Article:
"An inmate who improves his literacy reduces his chances of recidivism by 35%."
— Journal of Correctional Education
If you have a large collection of books to donate and live within the greater Kansas City area, we would be happy to arrange pickup.
FBB partners with the Prison Dharma Project of Temple Buddhist Center in Kansas City, MO, and provides inmates with books about Buddhism whenever possible. Ven. Urgyen Machik teaches Buddhism and meditation in corrections, and is Buddhist visiting clergy for a number of inmates.
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Even used books cost money! So does the gas and parking when delivering books to jails and prisons, as well as packaging and postage. All the time, effort and dedication of volunteers (we are small but mighty!) is given generously and without compensation (except for the occasional doughnut).
If you believe that books break chains and would like to support our efforts, please conside a donation.Make a Donation
The mark of true generosity is giving for the sake of giving, regardless of the outcome. These inmates won't be able to thank you directly, so we pass along their authentic gratitude for caring enough to give. Your gifts of time, money and books make a difference in someone's life.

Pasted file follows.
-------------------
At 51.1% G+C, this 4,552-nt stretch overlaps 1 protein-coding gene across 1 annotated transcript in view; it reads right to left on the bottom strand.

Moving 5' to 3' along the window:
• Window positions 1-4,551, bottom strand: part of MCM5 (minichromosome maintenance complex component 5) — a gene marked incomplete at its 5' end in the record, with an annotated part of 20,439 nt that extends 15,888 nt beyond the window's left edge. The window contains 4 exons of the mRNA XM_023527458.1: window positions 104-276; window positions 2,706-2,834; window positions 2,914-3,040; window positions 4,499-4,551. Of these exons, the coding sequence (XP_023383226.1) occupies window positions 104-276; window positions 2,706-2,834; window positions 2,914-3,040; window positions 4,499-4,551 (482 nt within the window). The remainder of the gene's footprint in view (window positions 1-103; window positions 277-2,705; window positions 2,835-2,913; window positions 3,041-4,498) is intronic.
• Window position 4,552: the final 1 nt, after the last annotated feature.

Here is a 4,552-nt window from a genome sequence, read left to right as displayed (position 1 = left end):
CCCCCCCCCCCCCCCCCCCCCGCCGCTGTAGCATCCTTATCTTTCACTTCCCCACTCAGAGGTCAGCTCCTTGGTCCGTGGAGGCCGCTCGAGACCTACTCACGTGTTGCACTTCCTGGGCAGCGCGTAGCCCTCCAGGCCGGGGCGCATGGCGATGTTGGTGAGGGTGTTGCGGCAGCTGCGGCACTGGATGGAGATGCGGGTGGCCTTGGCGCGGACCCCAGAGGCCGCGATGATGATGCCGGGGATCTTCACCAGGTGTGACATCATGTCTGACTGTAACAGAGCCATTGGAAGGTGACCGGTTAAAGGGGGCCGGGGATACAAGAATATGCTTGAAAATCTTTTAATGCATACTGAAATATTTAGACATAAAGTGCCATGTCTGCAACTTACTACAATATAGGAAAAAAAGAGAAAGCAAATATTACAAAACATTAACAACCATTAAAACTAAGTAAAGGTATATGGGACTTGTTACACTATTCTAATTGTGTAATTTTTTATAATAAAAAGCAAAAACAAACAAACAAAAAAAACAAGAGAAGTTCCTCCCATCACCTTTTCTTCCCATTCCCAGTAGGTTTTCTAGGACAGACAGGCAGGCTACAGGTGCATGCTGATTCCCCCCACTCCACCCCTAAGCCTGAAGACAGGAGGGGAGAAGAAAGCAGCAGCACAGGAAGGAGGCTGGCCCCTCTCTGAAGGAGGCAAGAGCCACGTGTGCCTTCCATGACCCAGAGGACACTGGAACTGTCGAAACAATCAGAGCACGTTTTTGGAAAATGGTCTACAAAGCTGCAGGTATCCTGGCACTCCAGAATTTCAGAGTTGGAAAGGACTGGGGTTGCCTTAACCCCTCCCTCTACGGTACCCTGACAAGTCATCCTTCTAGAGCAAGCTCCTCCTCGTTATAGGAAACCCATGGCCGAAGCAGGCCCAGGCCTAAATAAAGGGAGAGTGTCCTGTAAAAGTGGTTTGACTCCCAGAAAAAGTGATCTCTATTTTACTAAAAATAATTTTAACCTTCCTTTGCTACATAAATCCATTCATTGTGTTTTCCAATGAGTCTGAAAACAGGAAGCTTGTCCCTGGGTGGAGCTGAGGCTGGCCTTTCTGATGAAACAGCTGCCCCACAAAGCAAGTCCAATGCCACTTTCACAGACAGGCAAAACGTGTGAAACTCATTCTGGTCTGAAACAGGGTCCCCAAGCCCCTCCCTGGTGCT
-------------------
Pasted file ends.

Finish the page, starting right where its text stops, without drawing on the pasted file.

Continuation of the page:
“I have often reflected upon the new vistas that reading opened to me. I knew right there in prison that reading had changed forever the course of my life. As I see it today, the ability to read awoke in me some long dormant craving to be mentally alive.”
— Malcom X
FREADom Behind Bars is a Kansas City-based not-for-profit whose mission is to provide quality reading material to those who are incarcerated. We believe a love of reading encourages the pursuit of self-knowledge and leads to breaking the chains of poverty, violence, oppression, prejudice, injustice and abuse. Reading can open minds to new worlds, new possibilities, new ways of thinking.
FBB relies on donations from the community in order to provide books to prisons and jails, who do not have budgets to spend tax-payer money on things like books for inmates.
Pete's books and bucket of rocks. Art drawn by inmate Sean D.
Pete Potts is an Iowa-born Midwesterner who grew up to work in advertising and marketing and travel the world. In 2008, she left all that to settle into serious study of Buddhism and meditation, eventually switching careers into social work. In 2016, she was fully ordained in the Nyingma lineage of Tibetan Buddhism and given the dharma name 'Machik' by her teacher, Nima Janet Taylor, who is executive director of the Inner Peace Buddhist Center. Machik is now an associate director, minister and Dharma teacher at Temple Buddhist Center in Kansas City. She teaches Buddhism and meditation in jails and prisons throughout the greater Kansas City region, including county, state and federal custody. A voracious reader since age 4, she knows that open books can open minds.